father's day or not

UPI‘s got a story up (spoiler alert: you don’t need to go there, I’m about to explain it here) about a Canadian school that’s done-away with Mother’s Day and Father’s Day.

The school – Astral Drive Elementary School in Nova Scotia – instead holds “Family Day” on May 15 to include non-traditional families.

Some of the non-traditional families include those with same-sex parents, single-parent homes and children who have lost their parents. This year on Family Day, students wrote the names of all of the people that support them on a tree in the school’s gymnasium.

The landscape of motherhood and fatherhood has been changing and evolving. So too should Mother’s Day and Father’s Day. While tradition is fun, and honoring parents for Mother’s Day and Father’s Day has been a mainstay in schools, it’s not a requirement. Astral Drive Elementary School found a way to not only honor mothers and fathers, but also those families who don’t have the same architecture as what we’d regard as “the traditional family.”

As more gay parents adopt, they wonder how they’ll be able to explain to their children Mother’s Day when there’s no mother, or Father’s Day when there’s no dad in the household. Something like Family Day is scary for traditionalists who might get wistful for the days of kids making dad a hardly-coffee-safe clay mug or mom a bouquet of tissue-paper flowers in class. But as our audience changes, the show must as well.

Recently, a dad blogger had posted a plea for advice about Mother’s Day. He and his partner felt uncomfortable sending their daughter to school the day of a Mother’s Day event where moms would be accompanying their kids. The blogger (whose name I’m withholding since this wasn’t discussed publicly) was afraid his daughter would feel left out, adding that she “is still too young to understand her unique situation.” A day like Family Day is a great solution.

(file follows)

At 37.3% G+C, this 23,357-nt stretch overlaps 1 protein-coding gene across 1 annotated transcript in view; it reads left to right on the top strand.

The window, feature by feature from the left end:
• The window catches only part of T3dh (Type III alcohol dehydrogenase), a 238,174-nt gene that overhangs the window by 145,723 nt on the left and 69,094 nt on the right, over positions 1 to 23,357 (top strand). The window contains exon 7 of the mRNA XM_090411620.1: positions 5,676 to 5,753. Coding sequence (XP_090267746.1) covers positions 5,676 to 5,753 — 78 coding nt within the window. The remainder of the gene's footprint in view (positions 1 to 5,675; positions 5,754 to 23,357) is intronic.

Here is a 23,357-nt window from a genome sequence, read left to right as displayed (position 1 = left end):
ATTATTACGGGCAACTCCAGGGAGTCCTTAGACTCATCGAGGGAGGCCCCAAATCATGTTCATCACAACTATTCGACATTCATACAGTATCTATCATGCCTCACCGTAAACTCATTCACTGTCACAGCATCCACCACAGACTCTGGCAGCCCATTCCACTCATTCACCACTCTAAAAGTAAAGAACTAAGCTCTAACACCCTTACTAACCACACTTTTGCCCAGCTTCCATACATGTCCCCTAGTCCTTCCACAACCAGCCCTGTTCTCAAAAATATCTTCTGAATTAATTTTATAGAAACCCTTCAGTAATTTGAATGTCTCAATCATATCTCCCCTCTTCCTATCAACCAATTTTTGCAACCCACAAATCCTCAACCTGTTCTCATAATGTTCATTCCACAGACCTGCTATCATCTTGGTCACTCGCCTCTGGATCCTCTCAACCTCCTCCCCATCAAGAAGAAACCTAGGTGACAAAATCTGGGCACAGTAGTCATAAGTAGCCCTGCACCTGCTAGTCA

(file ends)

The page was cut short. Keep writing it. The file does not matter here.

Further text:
Another father suggested a Lifetime article by Jerry Mahoney called “Celebrating Mother’s Day, Minus the Mom“. This can also be applied to Father’s Day. Suggestions include giving each parent their own day, giving both parents both days and
celebrating the concept – where you still honor moms in-general on Mother’s Day.

With Father’s Day coming up, kids across the country (and world where it applies for their Father’s Days) are looking forward to honoring their dads with oddly-relevant gifts and mostly-not-forced sentiments in cards. But a portion of kids out there won’t have a father in the household – for many reasons. Maybe dad died in the line of duty. Maybe the child has two mothers. In the United States, 24 million children live without their biological father in the household (according to the National Fatherhood Initiative, via the Census Bureau). That’s a large number of kids who may not know exactly what to do on Father’s Day. And there might be a parent in the household reaching for a solution.

Thanks to this little school in Nova Scotia, we might have one. And bottom line: this is just one school’s initiative. UPI reports some parents being bent out of shape about it. Families can still celebrate whatever they’d like at home – but in school, this seems like a great idea.